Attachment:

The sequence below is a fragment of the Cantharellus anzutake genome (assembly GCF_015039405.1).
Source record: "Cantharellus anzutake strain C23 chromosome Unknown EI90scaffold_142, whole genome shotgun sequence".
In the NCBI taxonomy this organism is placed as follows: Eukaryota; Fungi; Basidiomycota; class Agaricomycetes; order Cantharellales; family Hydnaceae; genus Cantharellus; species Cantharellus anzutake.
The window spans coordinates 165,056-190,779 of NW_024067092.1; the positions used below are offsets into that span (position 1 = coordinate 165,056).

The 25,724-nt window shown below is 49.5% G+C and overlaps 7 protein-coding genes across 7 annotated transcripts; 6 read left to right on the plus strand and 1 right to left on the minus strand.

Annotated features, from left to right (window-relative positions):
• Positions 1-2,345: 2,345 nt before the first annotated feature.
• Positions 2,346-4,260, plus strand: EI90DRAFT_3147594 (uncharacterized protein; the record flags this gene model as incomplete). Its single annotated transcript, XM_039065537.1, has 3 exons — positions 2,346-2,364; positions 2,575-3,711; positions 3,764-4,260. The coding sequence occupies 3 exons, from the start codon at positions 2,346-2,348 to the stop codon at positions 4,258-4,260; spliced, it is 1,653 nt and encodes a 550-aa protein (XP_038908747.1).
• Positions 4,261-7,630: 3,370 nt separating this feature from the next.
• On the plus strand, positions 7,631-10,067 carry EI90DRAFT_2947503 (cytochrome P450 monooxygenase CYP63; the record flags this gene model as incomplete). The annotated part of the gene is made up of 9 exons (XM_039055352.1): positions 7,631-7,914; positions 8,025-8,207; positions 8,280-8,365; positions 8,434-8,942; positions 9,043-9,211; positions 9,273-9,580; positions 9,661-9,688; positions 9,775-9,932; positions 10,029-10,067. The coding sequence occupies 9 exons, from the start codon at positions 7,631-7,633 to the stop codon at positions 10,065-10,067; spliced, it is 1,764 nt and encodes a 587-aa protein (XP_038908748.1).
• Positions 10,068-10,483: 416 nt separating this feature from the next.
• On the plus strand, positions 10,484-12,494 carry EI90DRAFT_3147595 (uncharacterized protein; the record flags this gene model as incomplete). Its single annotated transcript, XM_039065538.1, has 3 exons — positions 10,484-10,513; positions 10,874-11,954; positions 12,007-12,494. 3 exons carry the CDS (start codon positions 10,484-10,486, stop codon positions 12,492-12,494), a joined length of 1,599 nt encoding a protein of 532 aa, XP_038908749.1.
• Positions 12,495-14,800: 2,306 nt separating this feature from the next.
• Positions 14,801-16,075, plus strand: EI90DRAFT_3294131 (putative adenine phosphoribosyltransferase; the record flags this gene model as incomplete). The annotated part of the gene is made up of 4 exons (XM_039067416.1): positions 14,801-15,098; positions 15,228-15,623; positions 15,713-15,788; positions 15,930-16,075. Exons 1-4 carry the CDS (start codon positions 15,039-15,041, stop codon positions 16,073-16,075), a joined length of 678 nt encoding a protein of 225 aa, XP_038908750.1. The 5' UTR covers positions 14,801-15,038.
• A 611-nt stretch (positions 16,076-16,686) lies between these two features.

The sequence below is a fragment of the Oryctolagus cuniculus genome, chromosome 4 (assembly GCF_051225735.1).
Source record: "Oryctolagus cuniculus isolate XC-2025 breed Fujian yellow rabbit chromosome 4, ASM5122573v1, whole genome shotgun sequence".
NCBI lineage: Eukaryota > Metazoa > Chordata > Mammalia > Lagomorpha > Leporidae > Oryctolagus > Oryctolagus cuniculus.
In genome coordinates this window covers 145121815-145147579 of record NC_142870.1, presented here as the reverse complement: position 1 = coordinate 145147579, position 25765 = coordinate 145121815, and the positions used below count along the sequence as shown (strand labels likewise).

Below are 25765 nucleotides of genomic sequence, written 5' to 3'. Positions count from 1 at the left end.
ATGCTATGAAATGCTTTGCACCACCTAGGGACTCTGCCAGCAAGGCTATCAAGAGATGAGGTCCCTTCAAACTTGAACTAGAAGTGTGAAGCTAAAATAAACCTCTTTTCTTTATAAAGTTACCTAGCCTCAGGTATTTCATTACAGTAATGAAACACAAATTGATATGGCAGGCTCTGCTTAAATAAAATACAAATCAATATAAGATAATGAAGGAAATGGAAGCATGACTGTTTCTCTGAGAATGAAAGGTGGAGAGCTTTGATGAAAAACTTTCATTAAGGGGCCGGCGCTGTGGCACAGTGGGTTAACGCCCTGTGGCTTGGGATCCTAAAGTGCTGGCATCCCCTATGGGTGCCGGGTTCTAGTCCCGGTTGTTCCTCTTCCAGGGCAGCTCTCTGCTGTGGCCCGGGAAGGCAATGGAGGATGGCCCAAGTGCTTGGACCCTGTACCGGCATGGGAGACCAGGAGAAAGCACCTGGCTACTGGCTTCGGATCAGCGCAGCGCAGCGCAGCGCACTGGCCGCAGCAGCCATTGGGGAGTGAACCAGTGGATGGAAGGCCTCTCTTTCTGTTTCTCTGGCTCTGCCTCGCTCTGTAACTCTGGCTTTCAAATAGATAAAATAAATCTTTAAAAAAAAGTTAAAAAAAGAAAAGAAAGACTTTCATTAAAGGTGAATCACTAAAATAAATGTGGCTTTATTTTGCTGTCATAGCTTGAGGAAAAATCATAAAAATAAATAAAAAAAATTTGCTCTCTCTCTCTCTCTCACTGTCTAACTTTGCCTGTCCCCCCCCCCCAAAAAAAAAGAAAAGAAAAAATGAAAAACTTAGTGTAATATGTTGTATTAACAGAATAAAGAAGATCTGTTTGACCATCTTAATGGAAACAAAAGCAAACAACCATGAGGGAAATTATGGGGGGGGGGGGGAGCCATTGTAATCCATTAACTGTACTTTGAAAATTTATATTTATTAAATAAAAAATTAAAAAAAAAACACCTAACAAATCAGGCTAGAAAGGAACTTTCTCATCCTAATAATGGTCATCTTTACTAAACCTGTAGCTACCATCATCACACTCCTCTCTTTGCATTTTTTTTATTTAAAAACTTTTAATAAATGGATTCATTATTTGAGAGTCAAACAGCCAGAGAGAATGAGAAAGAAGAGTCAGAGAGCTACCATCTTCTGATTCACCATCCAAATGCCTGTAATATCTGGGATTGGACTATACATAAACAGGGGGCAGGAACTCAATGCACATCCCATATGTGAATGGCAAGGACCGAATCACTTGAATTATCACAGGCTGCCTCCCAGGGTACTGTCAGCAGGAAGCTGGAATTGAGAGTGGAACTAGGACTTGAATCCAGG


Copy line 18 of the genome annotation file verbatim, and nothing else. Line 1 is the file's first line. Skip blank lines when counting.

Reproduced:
NCBI lineage: Eukaryota > Metazoa > Chordata > Mammalia > Lagomorpha > Leporidae > Oryctolagus > Oryctolagus cuniculus.